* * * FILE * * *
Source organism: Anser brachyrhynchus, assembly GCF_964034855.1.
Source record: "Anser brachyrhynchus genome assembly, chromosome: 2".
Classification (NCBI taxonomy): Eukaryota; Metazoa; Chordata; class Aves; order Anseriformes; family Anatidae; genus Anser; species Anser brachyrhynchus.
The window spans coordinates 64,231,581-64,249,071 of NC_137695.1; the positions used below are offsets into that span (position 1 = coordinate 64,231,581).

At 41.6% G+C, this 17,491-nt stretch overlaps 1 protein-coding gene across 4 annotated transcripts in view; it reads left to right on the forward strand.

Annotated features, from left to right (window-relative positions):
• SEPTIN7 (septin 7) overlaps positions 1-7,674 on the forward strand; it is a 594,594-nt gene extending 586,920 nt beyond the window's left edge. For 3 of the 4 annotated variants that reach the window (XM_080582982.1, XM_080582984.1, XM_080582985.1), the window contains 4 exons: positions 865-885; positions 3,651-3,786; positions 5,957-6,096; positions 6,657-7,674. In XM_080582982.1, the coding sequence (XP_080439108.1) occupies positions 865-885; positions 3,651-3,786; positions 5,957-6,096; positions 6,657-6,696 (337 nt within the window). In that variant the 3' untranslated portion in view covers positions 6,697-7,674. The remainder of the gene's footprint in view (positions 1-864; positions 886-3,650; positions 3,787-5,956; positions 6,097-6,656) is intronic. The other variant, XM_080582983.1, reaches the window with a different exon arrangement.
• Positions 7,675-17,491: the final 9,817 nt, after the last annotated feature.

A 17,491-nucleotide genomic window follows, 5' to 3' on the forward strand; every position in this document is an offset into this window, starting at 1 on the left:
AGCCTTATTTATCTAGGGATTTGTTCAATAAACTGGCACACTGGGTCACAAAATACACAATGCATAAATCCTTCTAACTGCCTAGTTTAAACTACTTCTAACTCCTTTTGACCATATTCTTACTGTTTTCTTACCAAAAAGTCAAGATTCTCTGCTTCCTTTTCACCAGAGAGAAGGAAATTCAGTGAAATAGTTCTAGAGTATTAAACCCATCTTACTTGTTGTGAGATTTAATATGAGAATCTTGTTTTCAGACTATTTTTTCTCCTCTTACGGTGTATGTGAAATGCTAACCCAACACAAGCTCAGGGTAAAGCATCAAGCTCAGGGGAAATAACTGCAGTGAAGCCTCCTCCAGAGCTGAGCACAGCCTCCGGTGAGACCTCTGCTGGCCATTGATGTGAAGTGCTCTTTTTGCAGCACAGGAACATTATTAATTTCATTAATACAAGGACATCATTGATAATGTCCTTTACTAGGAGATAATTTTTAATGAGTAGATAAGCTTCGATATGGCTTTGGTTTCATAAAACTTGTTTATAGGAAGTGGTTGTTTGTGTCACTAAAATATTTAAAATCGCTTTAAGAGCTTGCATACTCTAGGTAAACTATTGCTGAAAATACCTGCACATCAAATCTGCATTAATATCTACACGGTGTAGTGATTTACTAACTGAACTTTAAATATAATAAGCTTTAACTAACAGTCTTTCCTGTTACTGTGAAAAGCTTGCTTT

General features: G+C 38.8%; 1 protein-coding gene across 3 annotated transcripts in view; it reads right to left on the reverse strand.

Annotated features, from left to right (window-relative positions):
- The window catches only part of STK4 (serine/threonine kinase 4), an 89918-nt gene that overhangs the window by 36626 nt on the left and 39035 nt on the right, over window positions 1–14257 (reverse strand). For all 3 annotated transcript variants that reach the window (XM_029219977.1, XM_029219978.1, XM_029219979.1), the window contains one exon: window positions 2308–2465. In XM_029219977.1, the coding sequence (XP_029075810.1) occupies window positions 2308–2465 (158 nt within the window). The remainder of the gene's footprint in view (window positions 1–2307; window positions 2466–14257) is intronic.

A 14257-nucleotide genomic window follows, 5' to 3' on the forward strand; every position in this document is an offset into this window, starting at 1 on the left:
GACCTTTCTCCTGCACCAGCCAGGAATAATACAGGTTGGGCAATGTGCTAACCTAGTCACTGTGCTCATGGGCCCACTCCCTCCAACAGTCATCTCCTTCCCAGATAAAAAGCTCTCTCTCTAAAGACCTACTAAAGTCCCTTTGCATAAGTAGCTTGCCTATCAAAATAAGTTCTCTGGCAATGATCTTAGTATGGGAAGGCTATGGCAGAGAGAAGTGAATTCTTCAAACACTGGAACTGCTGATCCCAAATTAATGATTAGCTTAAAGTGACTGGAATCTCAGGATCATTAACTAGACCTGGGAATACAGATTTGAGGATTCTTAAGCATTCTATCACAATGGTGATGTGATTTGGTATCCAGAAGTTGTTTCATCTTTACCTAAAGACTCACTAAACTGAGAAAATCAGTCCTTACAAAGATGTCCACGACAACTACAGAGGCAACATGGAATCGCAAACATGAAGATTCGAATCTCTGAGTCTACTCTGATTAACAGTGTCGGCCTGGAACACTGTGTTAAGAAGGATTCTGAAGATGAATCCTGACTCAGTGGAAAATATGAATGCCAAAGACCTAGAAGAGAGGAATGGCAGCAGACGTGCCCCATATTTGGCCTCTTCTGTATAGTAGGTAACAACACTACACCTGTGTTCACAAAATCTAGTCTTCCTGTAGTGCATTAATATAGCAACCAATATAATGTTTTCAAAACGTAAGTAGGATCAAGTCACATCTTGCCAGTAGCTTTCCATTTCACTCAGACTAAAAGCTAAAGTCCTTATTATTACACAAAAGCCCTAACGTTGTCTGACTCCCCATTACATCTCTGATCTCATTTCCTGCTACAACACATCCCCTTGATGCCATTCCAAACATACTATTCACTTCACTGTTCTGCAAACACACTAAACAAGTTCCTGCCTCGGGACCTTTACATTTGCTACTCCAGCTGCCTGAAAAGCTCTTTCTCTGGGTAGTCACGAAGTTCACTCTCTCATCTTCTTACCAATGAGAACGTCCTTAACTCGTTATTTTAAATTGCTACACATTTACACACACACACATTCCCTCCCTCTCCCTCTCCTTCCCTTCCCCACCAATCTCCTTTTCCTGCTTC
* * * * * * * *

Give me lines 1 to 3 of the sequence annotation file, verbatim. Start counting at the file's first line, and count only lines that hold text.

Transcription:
Source organism: Anser brachyrhynchus, assembly GCF_964034855.1.
Source record: "Anser brachyrhynchus genome assembly, chromosome: 2".
Classification (NCBI taxonomy): Eukaryota; Metazoa; Chordata; class Aves; order Anseriformes; family Anatidae; genus Anser; species Anser brachyrhynchus.